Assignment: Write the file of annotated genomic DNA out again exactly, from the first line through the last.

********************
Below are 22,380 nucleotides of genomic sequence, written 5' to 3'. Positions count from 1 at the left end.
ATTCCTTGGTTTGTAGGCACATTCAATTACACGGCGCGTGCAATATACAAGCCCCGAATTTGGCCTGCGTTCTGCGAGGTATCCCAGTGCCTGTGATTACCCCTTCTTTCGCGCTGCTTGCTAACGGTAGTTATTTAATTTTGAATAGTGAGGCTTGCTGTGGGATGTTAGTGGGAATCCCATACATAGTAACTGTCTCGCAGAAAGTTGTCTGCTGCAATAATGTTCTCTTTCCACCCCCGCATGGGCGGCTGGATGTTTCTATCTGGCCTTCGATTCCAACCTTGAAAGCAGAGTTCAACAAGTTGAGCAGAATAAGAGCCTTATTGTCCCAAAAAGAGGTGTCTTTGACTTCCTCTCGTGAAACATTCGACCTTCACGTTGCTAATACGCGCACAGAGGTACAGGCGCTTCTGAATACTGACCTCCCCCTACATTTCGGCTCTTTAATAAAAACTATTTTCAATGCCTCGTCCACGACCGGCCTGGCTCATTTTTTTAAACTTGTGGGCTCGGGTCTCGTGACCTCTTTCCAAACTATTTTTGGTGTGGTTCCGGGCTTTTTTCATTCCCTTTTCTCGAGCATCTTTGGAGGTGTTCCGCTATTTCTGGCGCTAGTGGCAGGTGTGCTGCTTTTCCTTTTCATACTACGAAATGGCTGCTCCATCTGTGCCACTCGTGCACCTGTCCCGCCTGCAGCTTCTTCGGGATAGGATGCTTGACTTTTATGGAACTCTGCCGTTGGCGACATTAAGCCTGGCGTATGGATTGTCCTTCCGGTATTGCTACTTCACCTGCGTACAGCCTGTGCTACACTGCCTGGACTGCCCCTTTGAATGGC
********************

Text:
Below are 22,380 nucleotides of genomic sequence, written 5' to 3'. Positions count from 1 at the left end.
ATTCCTTGGTTTGTAGGCACATTCAATTACACGGCGCGTGCAATATACAAGCCCCGAATTTGGCCTGCGTTCTGCGAGGTATCCCAGTGCCTGTGATTACCCCTTCTTTCGCGCTGCTTGCTAACGGTAGTTATTTAATTTTGAATAGTGAGGCTTGCTGTGGGATGTTAGTGGGAATCCCATACATAGTAACTGTCTCGCAGAAAGTTGTCTGCTGCAATAATGTTCTCTTTCCACCCCCGCATGGGCGGCTGGATGTTTCTATCTGGCCTTCGATTCCAACCTTGAAAGCAGAGTTCAACAAGTTGAGCAGAATAAGAGCCTTATTGTCCCAAAAAGAGGTGTCTTTGACTTCCTCTCGTGAAACATTCGACCTTCACGTTGCTAATACGCGCACAGAGGTACAGGCGCTTCTGAATACTGACCTCCCCCTACATTTCGGCTCTTTAATAAAAACTATTTTCAATGCCTCGTCCACGACCGGCCTGGCTCATTTTTTTAAACTTGTGGGCTCGGGTCTCGTGACCTCTTTCCAAACTATTTTTGGTGTGGTTCCGGGCTTTTTTCATTCCCTTTTCTCGAGCATCTTTGGAGGTGTTCCGCTATTTCTGGCGCTAGTGGCAGGTGTGCTGCTTTTCCTTTTCATACTACGAAATGGCTGCTCCATCTGTGCCACTCGTGCACCTGTCCCGCCTGCAGCTTCTTCGGGATAGGATGCTTGACTTTTATGGAACTCTGCCGTTGGCGACATTAAGCCTGGCGTATGGATTGTCCTTCCGGTATTGCTACTTCACCTGCGTACAGCCTGTGCTACACTGCCTGGACTGCCCCTTTGAATGGC